When Rev. Keith and Denise Less learned about Dakota Boys and Girls Ranch at a North American Lutheran Church national convention, they were drawn to the ministry because of the similarity between Keith’s background and that of many of the Ranch kids.
Keith’s mother had a mental illness, and in his words, “wasn’t always the most appropriate parent.” She moved back and forth from being abusive and over-focused, to being neglectful.
“I always felt I would have benefited from being removed from the home and placed somewhere like the Ranch for my protection,” Keith said.
While Denise’s childhood was more stable, her father was an active alcoholic. She and her two siblings credit their mother for the stability in their childhood—and for the fact that all three of them ended up in stable marriages of nearly 40 years.
In his many roles as an ordained minister, Keith has always found ways to support children in his congregation. During one of his calls, he did some youth pastoring and ran the youth group.
“Many of the kids in the youth group had a lot of stuff going on in their lives. I ended up kind of adopting some of them,” Keith said. “But I’m only one person and only so many kids cross my path.”
Giving to the Ranch has allowed them to broaden their impact on children’s lives. They are though, very humble about their charitable commitments. In fact, Keith and Denise weren’t sure their donations made them “worthy” to be interviewed for Ranch Voice. “When we were asked about being interviewed, Denise and I looked at each like, ‘Well, we’re not big bucks donors.’ They assured us that every little bit helps. Every dollar we give to the Ranch is important and valued. And, while that’s not why we give, it’s nice to know that our donations, regardless of the amount, are put to good use and appreciated.”
Keith and Denise’s 42 years of marriage began just months after they met. Keith was in Chicago visiting his family during a break from his first year of seminary, when he and Denise met at church.
They wrote daily letters and talked on the phone as much as they could.
“Both of us had hundred dollar plus phone bills, so we decided it’d be cheaper to get married,” Keith said. “We met in February, went on our first date in March, and got married that June.”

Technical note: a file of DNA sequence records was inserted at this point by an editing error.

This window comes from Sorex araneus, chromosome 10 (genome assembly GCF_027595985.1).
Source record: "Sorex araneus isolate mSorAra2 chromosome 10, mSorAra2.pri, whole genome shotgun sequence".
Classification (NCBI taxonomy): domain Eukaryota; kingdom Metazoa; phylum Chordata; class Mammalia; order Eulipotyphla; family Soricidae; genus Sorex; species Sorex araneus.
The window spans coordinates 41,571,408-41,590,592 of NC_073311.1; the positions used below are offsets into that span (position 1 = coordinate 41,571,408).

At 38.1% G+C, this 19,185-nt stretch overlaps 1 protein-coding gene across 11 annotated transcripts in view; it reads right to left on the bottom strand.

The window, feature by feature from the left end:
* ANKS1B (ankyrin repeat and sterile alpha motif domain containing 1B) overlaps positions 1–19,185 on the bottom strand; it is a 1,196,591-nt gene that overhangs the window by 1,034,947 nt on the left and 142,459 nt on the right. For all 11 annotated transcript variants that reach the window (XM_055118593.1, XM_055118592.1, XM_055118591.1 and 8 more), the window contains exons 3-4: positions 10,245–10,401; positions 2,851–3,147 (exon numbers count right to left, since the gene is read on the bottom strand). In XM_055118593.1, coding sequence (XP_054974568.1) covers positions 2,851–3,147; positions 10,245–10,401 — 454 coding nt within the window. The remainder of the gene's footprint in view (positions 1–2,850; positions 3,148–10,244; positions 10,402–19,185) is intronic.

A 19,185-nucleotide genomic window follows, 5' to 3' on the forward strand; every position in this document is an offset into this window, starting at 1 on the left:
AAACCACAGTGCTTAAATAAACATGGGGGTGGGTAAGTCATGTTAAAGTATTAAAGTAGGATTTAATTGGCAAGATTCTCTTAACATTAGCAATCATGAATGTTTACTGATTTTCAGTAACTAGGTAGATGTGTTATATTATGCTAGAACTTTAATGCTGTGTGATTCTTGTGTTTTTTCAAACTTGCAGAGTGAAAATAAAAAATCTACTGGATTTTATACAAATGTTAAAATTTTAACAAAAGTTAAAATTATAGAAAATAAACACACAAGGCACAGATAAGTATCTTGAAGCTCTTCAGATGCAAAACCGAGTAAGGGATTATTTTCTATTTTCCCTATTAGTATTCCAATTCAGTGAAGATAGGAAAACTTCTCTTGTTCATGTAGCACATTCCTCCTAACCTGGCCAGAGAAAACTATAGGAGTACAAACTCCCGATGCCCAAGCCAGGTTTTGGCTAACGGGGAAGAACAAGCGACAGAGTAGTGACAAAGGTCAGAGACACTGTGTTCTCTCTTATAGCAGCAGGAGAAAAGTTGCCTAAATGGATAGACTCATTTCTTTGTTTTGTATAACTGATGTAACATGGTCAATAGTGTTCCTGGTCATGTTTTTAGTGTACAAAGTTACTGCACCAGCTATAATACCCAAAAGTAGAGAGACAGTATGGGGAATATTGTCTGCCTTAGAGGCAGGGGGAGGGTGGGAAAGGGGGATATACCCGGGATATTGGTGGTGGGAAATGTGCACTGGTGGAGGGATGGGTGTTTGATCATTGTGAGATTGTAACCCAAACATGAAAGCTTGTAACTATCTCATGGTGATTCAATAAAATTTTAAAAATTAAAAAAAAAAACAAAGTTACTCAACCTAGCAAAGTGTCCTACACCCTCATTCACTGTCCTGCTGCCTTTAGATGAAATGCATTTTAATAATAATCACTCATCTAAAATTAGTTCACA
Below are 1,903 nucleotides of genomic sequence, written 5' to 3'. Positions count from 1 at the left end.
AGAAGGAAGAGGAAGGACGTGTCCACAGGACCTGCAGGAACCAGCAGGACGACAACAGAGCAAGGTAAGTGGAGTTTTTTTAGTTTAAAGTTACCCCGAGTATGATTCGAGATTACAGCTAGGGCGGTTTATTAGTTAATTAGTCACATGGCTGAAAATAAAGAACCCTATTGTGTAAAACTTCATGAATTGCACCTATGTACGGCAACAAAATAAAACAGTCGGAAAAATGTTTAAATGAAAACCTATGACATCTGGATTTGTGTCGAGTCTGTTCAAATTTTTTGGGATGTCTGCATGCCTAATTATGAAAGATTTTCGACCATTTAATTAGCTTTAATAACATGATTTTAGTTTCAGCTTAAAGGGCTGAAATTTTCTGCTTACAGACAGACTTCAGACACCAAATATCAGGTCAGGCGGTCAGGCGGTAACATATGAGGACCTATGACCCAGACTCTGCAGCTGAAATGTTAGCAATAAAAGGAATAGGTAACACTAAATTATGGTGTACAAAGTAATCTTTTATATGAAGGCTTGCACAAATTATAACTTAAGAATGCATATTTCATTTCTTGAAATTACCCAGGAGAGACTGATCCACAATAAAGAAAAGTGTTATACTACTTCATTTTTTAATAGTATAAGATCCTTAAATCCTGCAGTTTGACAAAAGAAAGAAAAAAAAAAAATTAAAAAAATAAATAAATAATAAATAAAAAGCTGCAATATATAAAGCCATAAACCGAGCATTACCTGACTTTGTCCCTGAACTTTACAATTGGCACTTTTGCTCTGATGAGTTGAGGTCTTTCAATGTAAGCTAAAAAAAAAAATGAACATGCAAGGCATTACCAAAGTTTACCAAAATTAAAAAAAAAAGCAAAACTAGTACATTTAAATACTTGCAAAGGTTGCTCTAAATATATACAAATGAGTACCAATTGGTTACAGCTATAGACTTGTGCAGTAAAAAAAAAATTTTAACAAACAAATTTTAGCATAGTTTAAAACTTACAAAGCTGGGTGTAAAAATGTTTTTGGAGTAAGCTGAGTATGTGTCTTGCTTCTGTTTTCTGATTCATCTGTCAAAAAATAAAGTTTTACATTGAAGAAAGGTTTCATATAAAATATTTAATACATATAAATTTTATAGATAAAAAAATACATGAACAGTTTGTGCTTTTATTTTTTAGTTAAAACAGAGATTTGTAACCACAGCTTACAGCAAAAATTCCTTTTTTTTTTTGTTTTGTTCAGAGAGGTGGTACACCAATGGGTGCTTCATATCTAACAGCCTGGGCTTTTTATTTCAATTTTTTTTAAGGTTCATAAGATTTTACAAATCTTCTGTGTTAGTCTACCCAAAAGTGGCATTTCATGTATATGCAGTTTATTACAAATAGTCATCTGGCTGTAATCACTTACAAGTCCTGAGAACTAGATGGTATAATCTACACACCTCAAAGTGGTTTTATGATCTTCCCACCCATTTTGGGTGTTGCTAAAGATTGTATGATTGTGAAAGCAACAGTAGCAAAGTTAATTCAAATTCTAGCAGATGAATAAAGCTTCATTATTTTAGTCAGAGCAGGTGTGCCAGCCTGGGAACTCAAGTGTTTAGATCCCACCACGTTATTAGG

After Keith graduated from Concordia Lutheran Seminary in St. Louis, he took his first call in Iowa. From there they went to Arkansas, Alabama, Florida, Maryland, and now Kansas. As they moved around the country, Denise said she always found a way to fit in somewhere as an administrative assistant.
“I had my most unique position while we were in Maryland. I was the administrative assistant in the yacht repair department at a marina. In Florida, I worked as an office administrator at what is now the Tampa Bay Times, and a couple times I was the church secretary.”
Through it all, they tithed to their church. “Giving to church was something I observed from my mother,” Denise said. “When I started receiving an allowance—I think it was $2 a week—a percentage of one of those dollars was for us to give as a donation. It was just something I grew up with, and then you would read stories about people and the ministries they supported. I admired people for doing that, so I think that’s how it became a part of our financial routine as a couple. At first we didn’t branch out from giving to church.”
As they got older and had more resources, Keith and Denise both wanted to find creative ways to share. Their childhood experiences gave them a heart for supporting children.
Denise said. “I was attracted to the idea of what the Ranch has been able to accomplish. I like supporting a program where you’re giving kids an opportunity.”
Keith agreed, “The Ranch ministry is near and dear to my heart because the children, through no fault of their own, tend to be forgotten, and I don’t want them to feel forgotten. Especially boys—once they get past the cute and cuddly stage, they are the most easily and casually tossed away. I’ve written letters to some of the boys at the Ranch because I want them to know somebody out there is thinking about them. Giving kids a good start is something I’ve always felt was very important.”
This article was originally published in Ranch Voice: Spring 2021.
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